Change Indicator

Children in poverty by race and ethnicity, detailed in Maine

  • Detailed
  • Sort / Rank

Why This Indicator Matters

In the United States, there is significant income inequality based on race and ethnicity. Our history, systems, structures and policies constitute the root causes of this economic inequality. Poverty plays a key role in children's well-being and is related to every KIDS COUNT indicator. Children who live in poverty, especially those who live in poverty for long periods of time, are at an increased risk for poor health, cognitive, social, and educational outcomes. They are more likely to have physical, behavioral, and emotional health problems; to have difficulty in school; to become teen parents; and as adults, earn less.

What the data shows
Due to systemic racism, the rate of poverty for Maine children who were identified in the survey as "American Indian alone", "Black or African American" or "Two or more races" have higher poverty rates than the state child poverty rate. The Black alone child poverty rate in Maine for 2018-2022 was estimated to be 30.3%.  This rate for Black children is an improvement from the 53% rate for the 5-year non-overlapping period of 2013-2017.  In 2018-2022 non-Hispanic white children make up approximately 82% of all children in poverty in Maine and have a poverty rate of 12.7%, compared to the state rate of 13.4%. Race disparity appears to be smaller than in 2013-2017.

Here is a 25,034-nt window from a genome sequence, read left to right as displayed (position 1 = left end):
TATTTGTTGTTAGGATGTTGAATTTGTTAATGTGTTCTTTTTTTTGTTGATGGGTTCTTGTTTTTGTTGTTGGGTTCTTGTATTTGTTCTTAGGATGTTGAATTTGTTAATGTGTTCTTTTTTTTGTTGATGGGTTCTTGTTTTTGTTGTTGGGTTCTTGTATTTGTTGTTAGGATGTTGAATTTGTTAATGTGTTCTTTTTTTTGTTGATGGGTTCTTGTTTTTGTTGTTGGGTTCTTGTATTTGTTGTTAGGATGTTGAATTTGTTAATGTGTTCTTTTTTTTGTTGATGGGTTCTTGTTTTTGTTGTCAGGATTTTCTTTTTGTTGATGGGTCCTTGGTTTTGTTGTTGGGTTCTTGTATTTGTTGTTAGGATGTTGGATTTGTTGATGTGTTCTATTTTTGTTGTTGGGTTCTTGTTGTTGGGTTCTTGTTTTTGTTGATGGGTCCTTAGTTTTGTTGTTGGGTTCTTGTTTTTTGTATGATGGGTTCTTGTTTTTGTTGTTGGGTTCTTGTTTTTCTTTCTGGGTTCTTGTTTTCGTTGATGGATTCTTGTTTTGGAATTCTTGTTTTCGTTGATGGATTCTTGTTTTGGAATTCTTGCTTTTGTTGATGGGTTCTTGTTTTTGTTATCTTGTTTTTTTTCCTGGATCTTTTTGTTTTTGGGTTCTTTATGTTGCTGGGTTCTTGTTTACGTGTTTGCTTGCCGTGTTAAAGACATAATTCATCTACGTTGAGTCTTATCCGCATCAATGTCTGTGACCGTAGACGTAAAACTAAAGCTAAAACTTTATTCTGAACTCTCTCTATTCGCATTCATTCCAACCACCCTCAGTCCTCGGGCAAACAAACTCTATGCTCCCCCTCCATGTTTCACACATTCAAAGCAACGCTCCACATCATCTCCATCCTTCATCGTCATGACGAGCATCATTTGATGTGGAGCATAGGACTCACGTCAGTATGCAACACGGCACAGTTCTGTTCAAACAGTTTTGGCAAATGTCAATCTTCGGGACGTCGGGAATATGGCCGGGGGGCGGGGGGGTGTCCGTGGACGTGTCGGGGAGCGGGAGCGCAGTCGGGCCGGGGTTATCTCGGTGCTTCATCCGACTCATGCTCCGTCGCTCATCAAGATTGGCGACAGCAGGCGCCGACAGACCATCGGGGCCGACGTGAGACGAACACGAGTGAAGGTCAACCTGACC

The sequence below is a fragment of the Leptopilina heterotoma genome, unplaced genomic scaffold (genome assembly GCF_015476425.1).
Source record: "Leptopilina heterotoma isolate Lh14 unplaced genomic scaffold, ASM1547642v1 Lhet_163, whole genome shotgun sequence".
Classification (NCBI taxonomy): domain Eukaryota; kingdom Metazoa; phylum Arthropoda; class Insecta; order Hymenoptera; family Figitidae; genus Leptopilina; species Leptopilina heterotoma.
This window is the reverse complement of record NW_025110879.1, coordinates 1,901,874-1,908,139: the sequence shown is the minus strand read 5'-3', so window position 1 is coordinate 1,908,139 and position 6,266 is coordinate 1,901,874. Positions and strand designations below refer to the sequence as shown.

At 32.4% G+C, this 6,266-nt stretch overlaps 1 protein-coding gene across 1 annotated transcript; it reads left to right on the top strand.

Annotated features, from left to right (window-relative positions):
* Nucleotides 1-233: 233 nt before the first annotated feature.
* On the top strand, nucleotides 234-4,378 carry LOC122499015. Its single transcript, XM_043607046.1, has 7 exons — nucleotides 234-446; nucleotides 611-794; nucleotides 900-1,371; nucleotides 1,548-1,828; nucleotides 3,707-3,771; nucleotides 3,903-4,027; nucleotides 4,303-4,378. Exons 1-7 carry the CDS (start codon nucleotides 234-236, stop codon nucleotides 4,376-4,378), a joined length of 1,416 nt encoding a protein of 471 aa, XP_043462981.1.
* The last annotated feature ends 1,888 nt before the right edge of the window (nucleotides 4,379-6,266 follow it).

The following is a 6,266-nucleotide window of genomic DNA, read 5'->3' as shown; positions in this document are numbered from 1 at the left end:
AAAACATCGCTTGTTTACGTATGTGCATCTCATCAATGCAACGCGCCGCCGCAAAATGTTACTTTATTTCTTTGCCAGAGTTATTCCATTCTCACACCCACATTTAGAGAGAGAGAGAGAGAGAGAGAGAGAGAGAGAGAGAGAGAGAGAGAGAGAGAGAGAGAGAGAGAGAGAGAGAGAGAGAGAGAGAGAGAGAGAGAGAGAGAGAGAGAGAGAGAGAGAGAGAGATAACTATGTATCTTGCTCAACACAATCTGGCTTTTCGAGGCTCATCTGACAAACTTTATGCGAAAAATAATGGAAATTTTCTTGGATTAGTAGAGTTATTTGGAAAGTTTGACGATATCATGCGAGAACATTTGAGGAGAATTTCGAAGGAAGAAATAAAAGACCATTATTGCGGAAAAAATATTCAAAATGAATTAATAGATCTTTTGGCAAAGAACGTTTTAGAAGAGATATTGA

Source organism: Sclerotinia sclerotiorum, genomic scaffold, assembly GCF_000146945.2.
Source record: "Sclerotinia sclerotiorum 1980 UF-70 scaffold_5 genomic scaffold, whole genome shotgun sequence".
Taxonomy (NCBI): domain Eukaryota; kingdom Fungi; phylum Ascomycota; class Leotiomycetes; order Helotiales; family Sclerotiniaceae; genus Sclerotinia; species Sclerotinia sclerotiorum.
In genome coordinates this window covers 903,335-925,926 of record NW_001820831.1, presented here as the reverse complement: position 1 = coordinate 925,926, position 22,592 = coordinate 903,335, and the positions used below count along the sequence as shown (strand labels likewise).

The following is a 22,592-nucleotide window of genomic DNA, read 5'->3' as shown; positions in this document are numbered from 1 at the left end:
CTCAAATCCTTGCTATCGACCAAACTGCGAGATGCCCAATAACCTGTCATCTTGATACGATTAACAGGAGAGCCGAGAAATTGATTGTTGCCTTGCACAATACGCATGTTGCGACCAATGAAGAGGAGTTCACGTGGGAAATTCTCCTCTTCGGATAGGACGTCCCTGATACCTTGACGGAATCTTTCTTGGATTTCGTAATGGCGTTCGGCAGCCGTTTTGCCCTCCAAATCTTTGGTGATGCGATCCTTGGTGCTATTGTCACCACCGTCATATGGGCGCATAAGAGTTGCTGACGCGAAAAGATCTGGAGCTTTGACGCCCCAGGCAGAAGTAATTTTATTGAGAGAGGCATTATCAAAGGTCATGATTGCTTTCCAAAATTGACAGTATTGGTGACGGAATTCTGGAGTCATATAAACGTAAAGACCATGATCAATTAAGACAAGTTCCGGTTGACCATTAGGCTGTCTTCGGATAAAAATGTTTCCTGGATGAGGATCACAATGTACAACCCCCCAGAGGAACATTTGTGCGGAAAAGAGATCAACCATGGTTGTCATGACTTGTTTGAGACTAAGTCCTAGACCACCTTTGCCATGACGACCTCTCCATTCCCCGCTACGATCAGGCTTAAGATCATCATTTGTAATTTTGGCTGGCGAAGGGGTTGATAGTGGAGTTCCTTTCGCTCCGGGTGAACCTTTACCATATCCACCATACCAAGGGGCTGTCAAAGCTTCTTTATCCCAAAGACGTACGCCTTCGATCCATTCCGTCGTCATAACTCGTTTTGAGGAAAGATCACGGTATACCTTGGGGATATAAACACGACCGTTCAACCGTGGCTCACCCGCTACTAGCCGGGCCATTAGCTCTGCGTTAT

Comparing Maine to the nation, for 2018-2022 Black children were as likely to be in poverty in Maine than in other states the United States. In 2022, an estimated 30% of Black or African American children were in poverty in the United States. Kids Count-U.S. Children in poverty by race
show more

Definition and Source



The percent of Maine children under age 18 who live in families with incomes below the federal poverty level. In 2022, the poverty threshold for a family of four was $27,750. This data is based on 5-year averages, so 2022 represents 2018-2022. Race is from the US Census American Community Survey categories. "Non-Hispanic White" appears instead of "White alone".  The race category of "Native Hawaiian and Pacific Islander " and the category, "Some other race" are not included, as the numbers surveyed was too small to produce reliable estimates for these groups.   

Data Source

U.S. Census Bureau, American Community Survey five-year estimates,
2018-2022 ACS 5-yr Table B17001B to I
Table B17001B to B17001I.


For populations such as race and ethnicities in Maine that have fewer than 8,000 children, caution must be used in interpreting the results since the number of households survey in the American Community Survey make the data less accurate and precise for these smaller populations.

Last Updated

January 2024